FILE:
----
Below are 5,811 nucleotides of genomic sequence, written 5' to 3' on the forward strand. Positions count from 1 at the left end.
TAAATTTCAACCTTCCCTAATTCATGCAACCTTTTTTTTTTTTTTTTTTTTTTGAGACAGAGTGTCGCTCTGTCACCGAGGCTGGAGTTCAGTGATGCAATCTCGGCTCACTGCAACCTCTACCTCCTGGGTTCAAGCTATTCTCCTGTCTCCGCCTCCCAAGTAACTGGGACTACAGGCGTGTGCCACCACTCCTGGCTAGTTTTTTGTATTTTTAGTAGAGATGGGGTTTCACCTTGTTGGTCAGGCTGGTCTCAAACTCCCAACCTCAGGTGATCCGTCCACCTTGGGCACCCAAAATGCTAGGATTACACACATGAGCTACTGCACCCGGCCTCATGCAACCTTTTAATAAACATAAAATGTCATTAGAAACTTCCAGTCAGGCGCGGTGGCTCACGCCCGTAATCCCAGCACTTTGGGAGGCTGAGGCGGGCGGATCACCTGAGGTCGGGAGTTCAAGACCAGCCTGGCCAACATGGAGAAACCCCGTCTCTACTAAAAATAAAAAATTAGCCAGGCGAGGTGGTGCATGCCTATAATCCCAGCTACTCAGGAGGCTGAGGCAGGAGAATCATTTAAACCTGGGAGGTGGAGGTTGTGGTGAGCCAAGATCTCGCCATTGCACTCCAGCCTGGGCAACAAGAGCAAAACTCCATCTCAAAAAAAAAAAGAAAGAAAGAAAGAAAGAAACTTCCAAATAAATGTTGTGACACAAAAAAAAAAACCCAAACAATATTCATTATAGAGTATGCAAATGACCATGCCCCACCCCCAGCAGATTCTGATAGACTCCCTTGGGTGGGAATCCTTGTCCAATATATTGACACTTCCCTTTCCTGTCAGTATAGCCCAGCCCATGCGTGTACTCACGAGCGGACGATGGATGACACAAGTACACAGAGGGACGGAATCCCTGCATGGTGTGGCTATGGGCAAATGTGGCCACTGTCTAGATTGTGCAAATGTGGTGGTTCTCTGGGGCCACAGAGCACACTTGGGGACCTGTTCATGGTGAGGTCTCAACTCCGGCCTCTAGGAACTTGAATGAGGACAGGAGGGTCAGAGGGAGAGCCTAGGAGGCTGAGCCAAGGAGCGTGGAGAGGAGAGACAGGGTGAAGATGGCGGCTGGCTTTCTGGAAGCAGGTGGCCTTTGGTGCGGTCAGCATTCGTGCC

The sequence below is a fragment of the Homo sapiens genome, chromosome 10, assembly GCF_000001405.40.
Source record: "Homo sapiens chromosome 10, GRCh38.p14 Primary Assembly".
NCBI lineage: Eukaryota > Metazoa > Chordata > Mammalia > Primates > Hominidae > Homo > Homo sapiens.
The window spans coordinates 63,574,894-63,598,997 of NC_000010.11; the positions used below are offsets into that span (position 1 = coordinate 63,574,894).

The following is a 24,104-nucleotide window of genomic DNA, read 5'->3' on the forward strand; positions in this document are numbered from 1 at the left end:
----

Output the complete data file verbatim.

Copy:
Below are 5,811 nucleotides of genomic sequence, written 5' to 3' on the forward strand. Positions count from 1 at the left end.
TAAATTTCAACCTTCCCTAATTCATGCAACCTTTTTTTTTTTTTTTTTTTTTTGAGACAGAGTGTCGCTCTGTCACCGAGGCTGGAGTTCAGTGATGCAATCTCGGCTCACTGCAACCTCTACCTCCTGGGTTCAAGCTATTCTCCTGTCTCCGCCTCCCAAGTAACTGGGACTACAGGCGTGTGCCACCACTCCTGGCTAGTTTTTTGTATTTTTAGTAGAGATGGGGTTTCACCTTGTTGGTCAGGCTGGTCTCAAACTCCCAACCTCAGGTGATCCGTCCACCTTGGGCACCCAAAATGCTAGGATTACACACATGAGCTACTGCACCCGGCCTCATGCAACCTTTTAATAAACATAAAATGTCATTAGAAACTTCCAGTCAGGCGCGGTGGCTCACGCCCGTAATCCCAGCACTTTGGGAGGCTGAGGCGGGCGGATCACCTGAGGTCGGGAGTTCAAGACCAGCCTGGCCAACATGGAGAAACCCCGTCTCTACTAAAAATAAAAAATTAGCCAGGCGAGGTGGTGCATGCCTATAATCCCAGCTACTCAGGAGGCTGAGGCAGGAGAATCATTTAAACCTGGGAGGTGGAGGTTGTGGTGAGCCAAGATCTCGCCATTGCACTCCAGCCTGGGCAACAAGAGCAAAACTCCATCTCAAAAAAAAAAAGAAAGAAAGAAAGAAAGAAACTTCCAAATAAATGTTGTGACACAAAAAAAAAAACCCAAACAATATTCATTATAGAGTATGCAAATGACCATGCCCCACCCCCAGCAGATTCTGATAGACTCCCTTGGGTGGGAATCCTTGTCCAATATATTGACACTTCCCTTTCCTGTCAGTATAGCCCAGCCCATGCGTGTACTCACGAGCGGACGATGGATGACACAAGTACACAGAGGGACGGAATCCCTGCATGGTGTGGCTATGGGCAAATGTGGCCACTGTCTAGATTGTGCAAATGTGGTGGTTCTCTGGGGCCACAGAGCACACTTGGGGACCTGTTCATGGTGAGGTCTCAACTCCGGCCTCTAGGAACTTGAATGAGGACAGGAGGGTCAGAGGGAGAGCCTAGGAGGCTGAGCCAAGGAGCGTGGAGAGGAGAGACAGGGTGAAGATGGCGGCTGGCTTTCTGGAAGCAGGTGGCCTTTGGTGCGGTCAGCATTCGTGCC

The sequence below is a fragment of the Homo sapiens genome, chromosome 10, assembly GCF_000001405.40.
Source record: "Homo sapiens chromosome 10, GRCh38.p14 Primary Assembly".
NCBI lineage: Eukaryota > Metazoa > Chordata > Mammalia > Primates > Hominidae > Homo > Homo sapiens.
The window spans coordinates 63,574,894-63,598,997 of NC_000010.11; the positions used below are offsets into that span (position 1 = coordinate 63,574,894).

The following is a 24,104-nucleotide window of genomic DNA, read 5'->3' on the forward strand; positions in this document are numbered from 1 at the left end: